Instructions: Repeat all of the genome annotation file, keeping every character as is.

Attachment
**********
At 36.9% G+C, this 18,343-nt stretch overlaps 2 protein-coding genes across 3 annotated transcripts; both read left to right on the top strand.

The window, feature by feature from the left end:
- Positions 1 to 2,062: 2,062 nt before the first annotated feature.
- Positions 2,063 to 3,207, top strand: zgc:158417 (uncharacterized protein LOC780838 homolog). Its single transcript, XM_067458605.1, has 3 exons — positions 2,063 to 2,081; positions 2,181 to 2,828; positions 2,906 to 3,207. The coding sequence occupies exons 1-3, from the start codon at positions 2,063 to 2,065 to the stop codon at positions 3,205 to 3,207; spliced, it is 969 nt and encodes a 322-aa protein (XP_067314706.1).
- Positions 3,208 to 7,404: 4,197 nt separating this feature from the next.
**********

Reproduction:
At 36.9% G+C, this 18,343-nt stretch overlaps 2 protein-coding genes across 3 annotated transcripts; both read left to right on the top strand.

The window, feature by feature from the left end:
- Positions 1 to 2,062: 2,062 nt before the first annotated feature.
- Positions 2,063 to 3,207, top strand: zgc:158417 (uncharacterized protein LOC780838 homolog). Its single transcript, XM_067458605.1, has 3 exons — positions 2,063 to 2,081; positions 2,181 to 2,828; positions 2,906 to 3,207. The coding sequence occupies exons 1-3, from the start codon at positions 2,063 to 2,065 to the stop codon at positions 3,205 to 3,207; spliced, it is 969 nt and encodes a 322-aa protein (XP_067314706.1).
- Positions 3,208 to 7,404: 4,197 nt separating this feature from the next.